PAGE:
Unlocking health system IT capabilities through digital unification

By | July 26, 2021

Immense value lies waiting to be derived from the millions of dollars health systems have previously invested in technology. Realizing that value is a matter of shifting focus away, to some extent, from tech features and capabilities themselves and onto the overall human experience that those features and capabilities need to create. What’s needed is a digital mindset that meets the patient where they are and guides them along their care journey. The output of that mindset is what we call digital unification

Digital unification is a process of improving experiences and creating connections between various systems and technologies, all while ensuring that those experiences translate to value for your organization and its constituents. It’s a matter of forming deliberate connections on the surface of your underlying technologies. 

What does it (really) mean to be a digital health system? 

Being “digital” is not only the path to improved patient experiences and sustainable, cost-saving processes, but also means deriving the full extent of the value of IT investments you’ve likely already made before you even begin to worry about aiming new tech at old problems. 

Digital is not IT. It’s about humanizing technology, whereas IT is about creating (and maintaining) a foundation of technology systems. While that may sound like semantics, the primary reasons for this distinction are clear: cost and viability. Health systems have invested large sums of money in IT but have yet to derive the value of those investments, largely due to incomplete or ineffective visions for the experiences those investments need to create and support. In other words, there ends up being an outer operational, human layer under which past investments in technology capabilities sit, and the two are difficult to connect. 

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But it’s not only possible to turn your past IT investments into tangible, cost-saving, and value-creating experiences for patients and clinicians alike, it’s essential. This is what it means to be digital.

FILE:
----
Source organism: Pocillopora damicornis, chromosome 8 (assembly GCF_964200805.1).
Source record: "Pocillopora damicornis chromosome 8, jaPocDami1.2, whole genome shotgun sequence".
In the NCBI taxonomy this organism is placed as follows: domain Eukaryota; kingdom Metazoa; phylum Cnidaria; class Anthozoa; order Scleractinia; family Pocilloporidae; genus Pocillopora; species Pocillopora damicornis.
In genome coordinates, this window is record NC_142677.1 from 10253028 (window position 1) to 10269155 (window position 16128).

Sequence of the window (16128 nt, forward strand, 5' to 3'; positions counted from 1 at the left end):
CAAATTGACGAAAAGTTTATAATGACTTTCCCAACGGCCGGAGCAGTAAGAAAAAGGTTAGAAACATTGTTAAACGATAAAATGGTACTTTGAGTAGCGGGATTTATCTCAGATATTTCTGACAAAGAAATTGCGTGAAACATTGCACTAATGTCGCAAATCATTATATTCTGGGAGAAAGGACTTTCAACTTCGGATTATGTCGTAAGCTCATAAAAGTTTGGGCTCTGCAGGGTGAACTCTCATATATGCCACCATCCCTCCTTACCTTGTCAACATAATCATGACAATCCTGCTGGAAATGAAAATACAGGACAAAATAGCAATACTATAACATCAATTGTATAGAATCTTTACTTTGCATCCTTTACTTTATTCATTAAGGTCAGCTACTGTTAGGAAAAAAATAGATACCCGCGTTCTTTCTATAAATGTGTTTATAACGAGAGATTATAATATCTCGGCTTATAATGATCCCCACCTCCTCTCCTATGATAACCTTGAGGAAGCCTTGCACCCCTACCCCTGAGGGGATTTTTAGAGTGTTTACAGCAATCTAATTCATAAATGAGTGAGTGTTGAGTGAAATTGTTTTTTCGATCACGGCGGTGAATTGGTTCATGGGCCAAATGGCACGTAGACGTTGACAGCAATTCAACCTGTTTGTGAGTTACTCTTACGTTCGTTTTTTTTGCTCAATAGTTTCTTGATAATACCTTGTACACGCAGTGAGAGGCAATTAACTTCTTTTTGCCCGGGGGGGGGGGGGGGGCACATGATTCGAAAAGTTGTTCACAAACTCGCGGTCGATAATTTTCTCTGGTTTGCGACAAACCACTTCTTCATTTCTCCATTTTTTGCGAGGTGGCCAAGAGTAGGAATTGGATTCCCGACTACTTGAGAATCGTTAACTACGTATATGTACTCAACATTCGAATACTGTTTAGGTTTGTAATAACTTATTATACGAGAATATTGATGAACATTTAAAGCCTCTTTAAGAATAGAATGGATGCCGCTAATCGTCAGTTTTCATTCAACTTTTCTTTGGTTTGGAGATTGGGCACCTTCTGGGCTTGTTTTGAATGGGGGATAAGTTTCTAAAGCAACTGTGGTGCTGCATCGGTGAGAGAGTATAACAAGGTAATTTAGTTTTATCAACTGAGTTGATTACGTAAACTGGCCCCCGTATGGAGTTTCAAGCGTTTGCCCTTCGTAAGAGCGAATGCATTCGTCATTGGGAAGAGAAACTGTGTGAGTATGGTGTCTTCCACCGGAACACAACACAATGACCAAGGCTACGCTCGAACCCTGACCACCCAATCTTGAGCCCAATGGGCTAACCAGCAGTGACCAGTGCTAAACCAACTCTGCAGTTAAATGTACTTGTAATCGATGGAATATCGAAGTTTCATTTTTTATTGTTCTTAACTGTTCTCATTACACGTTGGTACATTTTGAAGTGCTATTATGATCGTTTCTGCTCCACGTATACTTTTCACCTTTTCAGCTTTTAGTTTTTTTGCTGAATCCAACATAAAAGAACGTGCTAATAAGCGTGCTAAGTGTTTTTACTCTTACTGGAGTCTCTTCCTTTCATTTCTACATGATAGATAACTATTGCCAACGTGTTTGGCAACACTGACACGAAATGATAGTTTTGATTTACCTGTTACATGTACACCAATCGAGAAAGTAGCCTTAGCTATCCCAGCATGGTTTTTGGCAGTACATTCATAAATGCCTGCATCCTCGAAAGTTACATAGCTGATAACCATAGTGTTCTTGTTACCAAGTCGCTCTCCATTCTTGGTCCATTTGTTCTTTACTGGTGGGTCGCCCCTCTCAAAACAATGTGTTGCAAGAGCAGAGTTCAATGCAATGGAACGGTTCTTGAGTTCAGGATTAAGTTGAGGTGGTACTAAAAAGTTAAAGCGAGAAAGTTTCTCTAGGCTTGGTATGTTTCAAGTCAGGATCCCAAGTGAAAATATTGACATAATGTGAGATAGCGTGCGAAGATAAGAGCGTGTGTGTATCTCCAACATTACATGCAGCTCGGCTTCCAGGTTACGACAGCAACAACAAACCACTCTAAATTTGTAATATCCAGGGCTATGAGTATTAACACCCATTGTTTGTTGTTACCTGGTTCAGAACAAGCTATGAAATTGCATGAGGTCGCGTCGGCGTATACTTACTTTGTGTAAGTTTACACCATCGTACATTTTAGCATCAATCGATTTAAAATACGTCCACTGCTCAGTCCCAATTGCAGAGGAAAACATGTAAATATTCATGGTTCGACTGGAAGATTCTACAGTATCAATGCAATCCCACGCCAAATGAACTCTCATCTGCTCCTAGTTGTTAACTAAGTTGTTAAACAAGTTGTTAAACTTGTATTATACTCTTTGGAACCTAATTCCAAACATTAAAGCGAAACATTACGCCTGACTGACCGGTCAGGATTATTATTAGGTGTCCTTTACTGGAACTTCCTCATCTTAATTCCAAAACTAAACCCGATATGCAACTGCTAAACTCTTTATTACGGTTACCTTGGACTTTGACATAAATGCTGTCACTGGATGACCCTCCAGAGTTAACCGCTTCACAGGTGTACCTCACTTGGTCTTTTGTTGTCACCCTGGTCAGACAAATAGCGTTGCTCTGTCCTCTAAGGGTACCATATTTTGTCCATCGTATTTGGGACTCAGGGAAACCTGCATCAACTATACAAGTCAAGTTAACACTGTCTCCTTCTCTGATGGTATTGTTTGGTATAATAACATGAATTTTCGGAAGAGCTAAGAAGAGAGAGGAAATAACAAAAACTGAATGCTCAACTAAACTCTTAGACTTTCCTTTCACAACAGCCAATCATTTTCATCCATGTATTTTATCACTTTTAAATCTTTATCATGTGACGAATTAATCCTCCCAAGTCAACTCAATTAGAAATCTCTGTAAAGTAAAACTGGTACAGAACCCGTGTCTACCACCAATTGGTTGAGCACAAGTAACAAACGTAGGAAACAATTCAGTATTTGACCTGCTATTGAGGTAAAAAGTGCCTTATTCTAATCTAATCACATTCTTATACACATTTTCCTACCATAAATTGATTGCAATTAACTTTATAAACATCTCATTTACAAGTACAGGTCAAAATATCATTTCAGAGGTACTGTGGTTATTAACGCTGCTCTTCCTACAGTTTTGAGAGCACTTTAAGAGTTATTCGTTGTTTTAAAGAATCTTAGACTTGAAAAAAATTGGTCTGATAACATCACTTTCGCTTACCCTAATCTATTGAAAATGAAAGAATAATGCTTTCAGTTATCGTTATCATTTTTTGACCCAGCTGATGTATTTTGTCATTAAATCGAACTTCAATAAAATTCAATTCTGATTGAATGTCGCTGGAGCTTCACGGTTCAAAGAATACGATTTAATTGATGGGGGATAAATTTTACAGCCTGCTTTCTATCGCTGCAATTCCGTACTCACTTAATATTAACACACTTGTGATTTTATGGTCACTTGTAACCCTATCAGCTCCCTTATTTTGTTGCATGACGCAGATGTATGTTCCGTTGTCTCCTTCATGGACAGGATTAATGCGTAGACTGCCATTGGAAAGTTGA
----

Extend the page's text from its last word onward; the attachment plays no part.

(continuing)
The value of digital transformation in healthcare

The path to being a digital health system starts with a simple question: How can engagement be maximized for all constituents in way that creates sustainable financial value and improved outcomes and experiences? We believe it comes down to four basic principles: 

  1. Don’t do a transplant, do a bypass – don’t rip-and-replace or layer new tech on old problems; create the right connectors for what you already have, based on an understanding of the experiences you’re trying to create 
  2. Start with a small, interdisciplinary team – having the right cooks in the kitchen (and keeping that kitchen small enough to be nimble and collaborative) is essential to a human-centered design methodology aimed at categorizing, prioritizing, and creatively approaching business problems 
  3. Run short sprints and create a well-defined, iterative path to value – make the transition manageable and your goals modest and achievable; iteration emphasizes reframing problems from the user perspective and rapidly prototyping and testing to achieve value-add solutions and more efficient, faster delivery  
  4. Have each initiative “auto-fuel” subsequent initiatives – value will be recovered through the generation of investible capital to help you fund further digital unification projects while consistently and repeatedly proving the ROI of your initiatives and opening up pathways to creative new solutions   

Bringing it all together with digital unification

Is your health system unlocking the capabilities you’ve invested so much in to improve every aspect of the experience patients and providers have with your organization? If not, you have the opportunity to not only change the familiar cost dynamics around IT investments, but also to positively affect your organization’s growth and outcomes. The future of healthcare lies along this path to value recovery, and while it is a long road, the foundation and course can be established quickly if the four principles above are followed.  

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